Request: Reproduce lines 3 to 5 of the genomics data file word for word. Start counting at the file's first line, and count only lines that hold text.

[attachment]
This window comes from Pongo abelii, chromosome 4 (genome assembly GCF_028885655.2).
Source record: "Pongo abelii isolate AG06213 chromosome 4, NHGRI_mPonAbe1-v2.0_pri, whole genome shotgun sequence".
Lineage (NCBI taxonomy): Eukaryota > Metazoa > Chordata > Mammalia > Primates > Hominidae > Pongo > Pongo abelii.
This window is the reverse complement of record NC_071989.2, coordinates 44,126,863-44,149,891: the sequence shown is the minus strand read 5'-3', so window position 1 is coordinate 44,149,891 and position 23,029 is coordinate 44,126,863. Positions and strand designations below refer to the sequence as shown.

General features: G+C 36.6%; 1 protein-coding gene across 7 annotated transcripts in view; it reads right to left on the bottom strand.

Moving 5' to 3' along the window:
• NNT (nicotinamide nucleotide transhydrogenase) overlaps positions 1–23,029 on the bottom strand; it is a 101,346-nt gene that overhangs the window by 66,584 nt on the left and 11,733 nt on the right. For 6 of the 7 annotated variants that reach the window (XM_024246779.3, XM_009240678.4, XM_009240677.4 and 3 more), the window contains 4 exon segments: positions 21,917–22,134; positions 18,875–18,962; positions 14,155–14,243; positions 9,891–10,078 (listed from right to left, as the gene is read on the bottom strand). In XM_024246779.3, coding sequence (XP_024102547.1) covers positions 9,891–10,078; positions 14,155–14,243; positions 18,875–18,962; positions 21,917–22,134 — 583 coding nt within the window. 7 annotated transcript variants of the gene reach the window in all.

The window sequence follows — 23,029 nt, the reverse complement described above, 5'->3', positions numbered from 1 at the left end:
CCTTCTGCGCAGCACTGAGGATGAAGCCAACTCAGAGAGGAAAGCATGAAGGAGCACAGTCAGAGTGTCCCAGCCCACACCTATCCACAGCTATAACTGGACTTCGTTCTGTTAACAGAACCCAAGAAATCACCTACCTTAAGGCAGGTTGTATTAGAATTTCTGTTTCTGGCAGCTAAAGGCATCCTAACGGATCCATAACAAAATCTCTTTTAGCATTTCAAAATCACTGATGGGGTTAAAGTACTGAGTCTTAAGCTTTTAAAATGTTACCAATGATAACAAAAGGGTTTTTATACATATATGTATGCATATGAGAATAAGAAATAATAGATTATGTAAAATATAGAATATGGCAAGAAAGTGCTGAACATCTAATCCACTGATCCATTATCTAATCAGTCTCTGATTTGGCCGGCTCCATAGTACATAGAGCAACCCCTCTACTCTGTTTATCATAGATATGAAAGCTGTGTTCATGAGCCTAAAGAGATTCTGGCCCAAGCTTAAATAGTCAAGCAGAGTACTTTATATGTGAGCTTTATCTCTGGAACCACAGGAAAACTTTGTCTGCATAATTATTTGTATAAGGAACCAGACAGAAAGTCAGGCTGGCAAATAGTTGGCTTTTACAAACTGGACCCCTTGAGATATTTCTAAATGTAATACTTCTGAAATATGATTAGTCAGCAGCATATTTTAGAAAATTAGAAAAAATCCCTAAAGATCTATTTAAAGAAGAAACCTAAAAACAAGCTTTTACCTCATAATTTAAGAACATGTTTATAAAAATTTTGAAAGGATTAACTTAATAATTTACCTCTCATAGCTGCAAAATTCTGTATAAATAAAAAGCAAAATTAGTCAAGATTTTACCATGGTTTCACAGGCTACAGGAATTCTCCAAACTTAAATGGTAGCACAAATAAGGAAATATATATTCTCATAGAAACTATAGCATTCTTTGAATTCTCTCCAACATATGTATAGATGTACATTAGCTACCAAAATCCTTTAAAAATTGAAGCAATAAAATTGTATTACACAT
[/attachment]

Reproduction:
Lineage (NCBI taxonomy): Eukaryota > Metazoa > Chordata > Mammalia > Primates > Hominidae > Pongo > Pongo abelii.
This window is the reverse complement of record NC_071989.2, coordinates 44,126,863-44,149,891: the sequence shown is the minus strand read 5'-3', so window position 1 is coordinate 44,149,891 and position 23,029 is coordinate 44,126,863. Positions and strand designations below refer to the sequence as shown.

General features: G+C 36.6%; 1 protein-coding gene across 7 annotated transcripts in view; it reads right to left on the bottom strand.